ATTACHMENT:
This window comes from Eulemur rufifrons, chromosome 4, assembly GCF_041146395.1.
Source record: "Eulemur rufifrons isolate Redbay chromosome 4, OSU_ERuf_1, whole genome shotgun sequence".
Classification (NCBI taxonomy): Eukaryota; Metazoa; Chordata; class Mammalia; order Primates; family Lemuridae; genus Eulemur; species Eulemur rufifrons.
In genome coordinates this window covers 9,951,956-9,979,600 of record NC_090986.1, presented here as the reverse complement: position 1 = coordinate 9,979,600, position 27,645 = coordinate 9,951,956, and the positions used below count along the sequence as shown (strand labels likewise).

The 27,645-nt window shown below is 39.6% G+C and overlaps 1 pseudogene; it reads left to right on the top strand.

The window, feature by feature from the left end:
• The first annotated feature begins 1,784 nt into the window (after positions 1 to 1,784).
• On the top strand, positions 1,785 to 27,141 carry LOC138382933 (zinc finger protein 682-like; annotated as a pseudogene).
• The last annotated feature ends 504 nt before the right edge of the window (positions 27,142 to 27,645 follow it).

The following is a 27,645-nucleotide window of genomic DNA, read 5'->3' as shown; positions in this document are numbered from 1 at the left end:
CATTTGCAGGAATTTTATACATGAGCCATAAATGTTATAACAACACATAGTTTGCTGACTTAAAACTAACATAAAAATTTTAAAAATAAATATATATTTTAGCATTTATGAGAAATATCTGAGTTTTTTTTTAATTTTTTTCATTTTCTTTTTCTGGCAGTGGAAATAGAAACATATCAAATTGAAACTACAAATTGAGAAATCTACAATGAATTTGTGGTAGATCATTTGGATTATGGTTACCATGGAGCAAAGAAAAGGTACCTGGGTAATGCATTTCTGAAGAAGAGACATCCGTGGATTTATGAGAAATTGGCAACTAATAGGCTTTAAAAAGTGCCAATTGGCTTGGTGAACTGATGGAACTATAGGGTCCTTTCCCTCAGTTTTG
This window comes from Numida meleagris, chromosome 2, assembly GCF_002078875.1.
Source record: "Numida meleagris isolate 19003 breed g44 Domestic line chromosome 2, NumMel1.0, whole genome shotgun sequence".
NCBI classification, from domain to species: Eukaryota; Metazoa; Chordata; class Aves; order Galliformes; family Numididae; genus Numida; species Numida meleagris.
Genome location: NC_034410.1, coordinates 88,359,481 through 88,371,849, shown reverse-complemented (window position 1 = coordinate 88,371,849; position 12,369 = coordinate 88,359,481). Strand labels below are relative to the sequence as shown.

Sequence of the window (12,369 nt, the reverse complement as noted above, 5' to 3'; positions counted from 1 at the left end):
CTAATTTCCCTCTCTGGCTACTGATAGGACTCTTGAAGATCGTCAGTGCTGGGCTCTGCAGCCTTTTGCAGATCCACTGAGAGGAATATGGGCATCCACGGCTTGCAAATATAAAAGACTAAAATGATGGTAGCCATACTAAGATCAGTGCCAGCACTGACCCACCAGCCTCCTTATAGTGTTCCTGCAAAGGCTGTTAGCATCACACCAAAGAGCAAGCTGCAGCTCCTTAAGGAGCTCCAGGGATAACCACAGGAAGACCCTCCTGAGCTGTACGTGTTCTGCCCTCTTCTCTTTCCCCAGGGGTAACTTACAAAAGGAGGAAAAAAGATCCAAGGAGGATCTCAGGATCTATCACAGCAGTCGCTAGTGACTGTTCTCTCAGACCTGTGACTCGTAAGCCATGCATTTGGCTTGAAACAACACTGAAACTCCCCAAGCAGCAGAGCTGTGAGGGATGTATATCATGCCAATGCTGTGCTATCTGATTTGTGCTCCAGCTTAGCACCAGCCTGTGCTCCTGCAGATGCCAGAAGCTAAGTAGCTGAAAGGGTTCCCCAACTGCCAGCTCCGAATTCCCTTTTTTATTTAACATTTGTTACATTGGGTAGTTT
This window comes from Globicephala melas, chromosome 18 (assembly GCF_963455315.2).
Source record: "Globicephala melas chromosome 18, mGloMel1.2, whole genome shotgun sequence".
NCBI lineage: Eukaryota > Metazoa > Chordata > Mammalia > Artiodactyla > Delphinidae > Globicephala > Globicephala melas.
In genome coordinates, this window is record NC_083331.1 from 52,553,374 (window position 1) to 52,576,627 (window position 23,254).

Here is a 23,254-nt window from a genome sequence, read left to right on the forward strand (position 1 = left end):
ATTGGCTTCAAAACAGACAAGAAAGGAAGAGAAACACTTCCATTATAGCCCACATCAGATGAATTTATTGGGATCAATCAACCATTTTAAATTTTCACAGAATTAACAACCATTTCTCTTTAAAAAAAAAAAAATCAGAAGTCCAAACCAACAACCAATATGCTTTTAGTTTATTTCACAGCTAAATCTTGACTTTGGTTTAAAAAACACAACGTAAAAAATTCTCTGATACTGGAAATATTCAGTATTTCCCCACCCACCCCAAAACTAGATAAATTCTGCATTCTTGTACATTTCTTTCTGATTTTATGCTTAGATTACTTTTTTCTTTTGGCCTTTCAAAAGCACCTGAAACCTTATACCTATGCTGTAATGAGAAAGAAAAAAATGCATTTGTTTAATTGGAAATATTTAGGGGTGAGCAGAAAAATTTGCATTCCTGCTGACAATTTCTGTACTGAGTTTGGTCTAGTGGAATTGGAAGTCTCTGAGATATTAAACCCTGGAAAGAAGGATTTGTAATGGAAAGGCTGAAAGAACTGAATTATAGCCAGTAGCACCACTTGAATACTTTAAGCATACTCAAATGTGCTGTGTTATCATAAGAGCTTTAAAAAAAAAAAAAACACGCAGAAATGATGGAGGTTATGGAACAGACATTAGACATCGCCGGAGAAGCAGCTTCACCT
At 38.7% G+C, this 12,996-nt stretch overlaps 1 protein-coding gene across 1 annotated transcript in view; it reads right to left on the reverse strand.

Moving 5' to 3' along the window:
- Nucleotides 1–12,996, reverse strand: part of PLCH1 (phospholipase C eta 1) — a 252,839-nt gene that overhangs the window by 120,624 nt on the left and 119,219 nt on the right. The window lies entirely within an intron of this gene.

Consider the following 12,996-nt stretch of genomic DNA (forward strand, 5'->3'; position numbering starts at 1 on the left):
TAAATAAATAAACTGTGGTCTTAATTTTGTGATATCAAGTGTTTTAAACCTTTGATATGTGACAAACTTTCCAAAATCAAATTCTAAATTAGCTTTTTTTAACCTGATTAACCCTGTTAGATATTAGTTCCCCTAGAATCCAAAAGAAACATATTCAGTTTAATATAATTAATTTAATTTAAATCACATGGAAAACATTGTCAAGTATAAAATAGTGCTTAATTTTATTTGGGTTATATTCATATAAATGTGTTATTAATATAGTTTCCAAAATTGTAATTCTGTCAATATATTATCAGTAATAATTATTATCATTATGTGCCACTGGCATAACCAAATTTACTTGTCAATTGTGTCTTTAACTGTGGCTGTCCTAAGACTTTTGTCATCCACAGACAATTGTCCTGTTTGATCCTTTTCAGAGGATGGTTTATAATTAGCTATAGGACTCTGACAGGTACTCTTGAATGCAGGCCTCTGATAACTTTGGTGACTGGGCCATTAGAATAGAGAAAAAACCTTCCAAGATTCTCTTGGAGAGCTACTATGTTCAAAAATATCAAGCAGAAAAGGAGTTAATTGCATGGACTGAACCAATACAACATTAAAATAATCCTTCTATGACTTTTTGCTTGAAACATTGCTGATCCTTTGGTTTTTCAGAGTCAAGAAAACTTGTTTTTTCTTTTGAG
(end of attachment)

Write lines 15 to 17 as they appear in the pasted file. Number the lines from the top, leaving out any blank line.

Genome location: NC_034410.1, coordinates 88,359,481 through 88,371,849, shown reverse-complemented (window position 1 = coordinate 88,371,849; position 12,369 = coordinate 88,359,481). Strand labels below are relative to the sequence as shown.

Sequence of the window (12,369 nt, the reverse complement as noted above, 5' to 3'; positions counted from 1 at the left end):
CTAATTTCCCTCTCTGGCTACTGATAGGACTCTTGAAGATCGTCAGTGCTGGGCTCTGCAGCCTTTTGCAGATCCACTGAGAGGAATATGGGCATCCACGGCTTGCAAATATAAAAGACTAAAATGATGGTAGCCATACTAAGATCAGTGCCAGCACTGACCCACCAGCCTCCTTATAGTGTTCCTGCAAAGGCTGTTAGCATCACACCAAAGAGCAAGCTGCAGCTCCTTAAGGAGCTCCAGGGATAACCACAGGAAGACCCTCCTGAGCTGTACGTGTTCTGCCCTCTTCTCTTTCCCCAGGGGTAACTTACAAAAGGAGGAAAAAAGATCCAAGGAGGATCTCAGGATCTATCACAGCAGTCGCTAGTGACTGTTCTCTCAGACCTGTGACTCGTAAGCCATGCATTTGGCTTGAAACAACACTGAAACTCCCCAAGCAGCAGAGCTGTGAGGGATGTATATCATGCCAATGCTGTGCTATCTGATTTGTGCTCCAGCTTAGCACCAGCCTGTGCTCCTGCAGATGCCAGAAGCTAAGTAGCTGAAAGGGTTCCCCAACTGCCAGCTCCGAATTCCCTTTTTTATTTAACATTTGTTACATTGGGTAGTTT